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Homework Help: Griffiths E&M: Do bound charges physically exist?

  1. Mar 20, 2010 #1
    Well, actually it's not a homework problem, I just got really confused about bound charges.
    Originally, I thought it was just a special technique to do the integral, but somehow Griffiths suggest that bound charges are phsically exist.(chap. 4.2.2) Well, I can accept his argument, but later when we do the boundary condition problem, we have the equation
    Integral D dv = Q (free)
    So why it's Q free, not Q free plus the surface bound charge ? I know the math why the equation is true, but if surface bound charge physically exist, I don't think the equation make any sense...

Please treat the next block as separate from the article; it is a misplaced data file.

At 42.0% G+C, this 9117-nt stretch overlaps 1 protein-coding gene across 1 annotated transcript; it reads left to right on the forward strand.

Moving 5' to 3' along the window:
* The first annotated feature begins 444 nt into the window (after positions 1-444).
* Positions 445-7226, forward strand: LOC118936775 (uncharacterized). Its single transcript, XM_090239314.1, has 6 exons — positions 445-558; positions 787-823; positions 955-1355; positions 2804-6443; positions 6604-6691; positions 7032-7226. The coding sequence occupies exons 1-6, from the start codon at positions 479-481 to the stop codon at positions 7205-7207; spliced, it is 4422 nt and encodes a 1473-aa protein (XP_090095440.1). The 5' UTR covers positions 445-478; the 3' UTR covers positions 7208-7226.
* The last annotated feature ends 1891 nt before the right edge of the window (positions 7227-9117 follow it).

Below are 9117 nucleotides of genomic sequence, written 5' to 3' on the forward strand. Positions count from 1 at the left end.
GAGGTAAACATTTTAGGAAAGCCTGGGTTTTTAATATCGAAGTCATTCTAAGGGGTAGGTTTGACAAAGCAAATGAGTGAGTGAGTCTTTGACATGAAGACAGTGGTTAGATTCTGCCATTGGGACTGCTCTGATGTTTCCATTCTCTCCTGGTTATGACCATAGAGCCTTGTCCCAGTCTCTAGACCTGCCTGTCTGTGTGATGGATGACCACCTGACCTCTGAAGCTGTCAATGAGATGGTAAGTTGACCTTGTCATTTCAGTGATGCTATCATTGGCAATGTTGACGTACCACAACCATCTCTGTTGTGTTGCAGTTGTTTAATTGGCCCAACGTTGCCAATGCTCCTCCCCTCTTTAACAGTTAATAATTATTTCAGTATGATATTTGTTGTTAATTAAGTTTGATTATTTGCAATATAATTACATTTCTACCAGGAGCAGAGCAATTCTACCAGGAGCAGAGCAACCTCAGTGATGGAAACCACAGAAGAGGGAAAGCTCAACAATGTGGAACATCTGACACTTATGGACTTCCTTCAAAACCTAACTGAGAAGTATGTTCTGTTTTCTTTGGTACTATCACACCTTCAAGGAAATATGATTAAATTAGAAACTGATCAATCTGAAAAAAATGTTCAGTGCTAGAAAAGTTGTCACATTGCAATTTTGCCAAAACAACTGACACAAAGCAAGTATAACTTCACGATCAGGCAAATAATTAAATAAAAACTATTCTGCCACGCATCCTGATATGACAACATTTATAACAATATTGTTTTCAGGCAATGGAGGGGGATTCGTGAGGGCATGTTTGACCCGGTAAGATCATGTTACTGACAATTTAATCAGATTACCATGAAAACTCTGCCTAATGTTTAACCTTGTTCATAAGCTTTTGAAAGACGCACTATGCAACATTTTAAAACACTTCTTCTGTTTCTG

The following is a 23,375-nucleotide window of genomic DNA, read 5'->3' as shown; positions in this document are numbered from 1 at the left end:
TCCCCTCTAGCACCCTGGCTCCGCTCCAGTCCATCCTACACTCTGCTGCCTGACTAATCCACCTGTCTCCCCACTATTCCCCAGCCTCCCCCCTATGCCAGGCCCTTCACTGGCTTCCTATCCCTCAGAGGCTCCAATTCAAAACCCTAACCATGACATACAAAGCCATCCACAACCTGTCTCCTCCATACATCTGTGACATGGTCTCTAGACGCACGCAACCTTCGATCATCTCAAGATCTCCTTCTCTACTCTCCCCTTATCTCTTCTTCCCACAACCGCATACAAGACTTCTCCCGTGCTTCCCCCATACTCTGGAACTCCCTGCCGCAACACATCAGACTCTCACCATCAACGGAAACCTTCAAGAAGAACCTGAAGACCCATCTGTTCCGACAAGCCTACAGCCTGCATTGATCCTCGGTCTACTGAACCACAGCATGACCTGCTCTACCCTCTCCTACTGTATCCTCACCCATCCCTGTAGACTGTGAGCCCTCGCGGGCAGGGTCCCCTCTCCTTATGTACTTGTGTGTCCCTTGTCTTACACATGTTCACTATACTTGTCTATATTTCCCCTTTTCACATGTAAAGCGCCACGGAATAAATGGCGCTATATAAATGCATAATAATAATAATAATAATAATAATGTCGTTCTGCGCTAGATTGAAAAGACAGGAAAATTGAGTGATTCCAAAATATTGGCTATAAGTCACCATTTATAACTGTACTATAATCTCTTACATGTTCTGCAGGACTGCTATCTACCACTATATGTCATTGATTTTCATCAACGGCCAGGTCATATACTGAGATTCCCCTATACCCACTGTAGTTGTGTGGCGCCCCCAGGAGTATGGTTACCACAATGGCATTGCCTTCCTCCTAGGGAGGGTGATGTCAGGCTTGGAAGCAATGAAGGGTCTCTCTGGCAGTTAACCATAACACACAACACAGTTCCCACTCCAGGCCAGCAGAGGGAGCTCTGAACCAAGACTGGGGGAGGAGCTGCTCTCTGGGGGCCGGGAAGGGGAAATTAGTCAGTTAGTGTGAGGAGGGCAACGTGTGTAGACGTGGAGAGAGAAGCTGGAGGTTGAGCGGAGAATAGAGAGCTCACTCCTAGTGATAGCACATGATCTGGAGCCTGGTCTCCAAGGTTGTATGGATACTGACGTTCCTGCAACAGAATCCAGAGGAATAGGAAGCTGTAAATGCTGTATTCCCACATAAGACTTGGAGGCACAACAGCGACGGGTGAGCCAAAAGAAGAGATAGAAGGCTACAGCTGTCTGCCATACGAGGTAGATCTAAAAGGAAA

Any help is appreciated..
  2. jcsd
  3. Mar 20, 2010 #2
    The bound charges do exist. You see them in:

    [tex]\epsilon_0 \nabla \cdot \vec{E} = \rho = \rho_{free} + \rho_{bound}[/tex]

    Don't forget:

    [tex]\vec{D} = \epsilon_0 \vec{E} + \vec{P}[/tex]

    So the bound charges are absorbed in the polarization vector.
  4. Mar 20, 2010 #3


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    Homework Helper

    Hi Jin! :smile:

    I don't have a copy of Griffiths, but if D in this is the electric displacement field , then by definition only the free charge is involved.

    (For P, only the bound charge is involved, and for E the total charge is involved)
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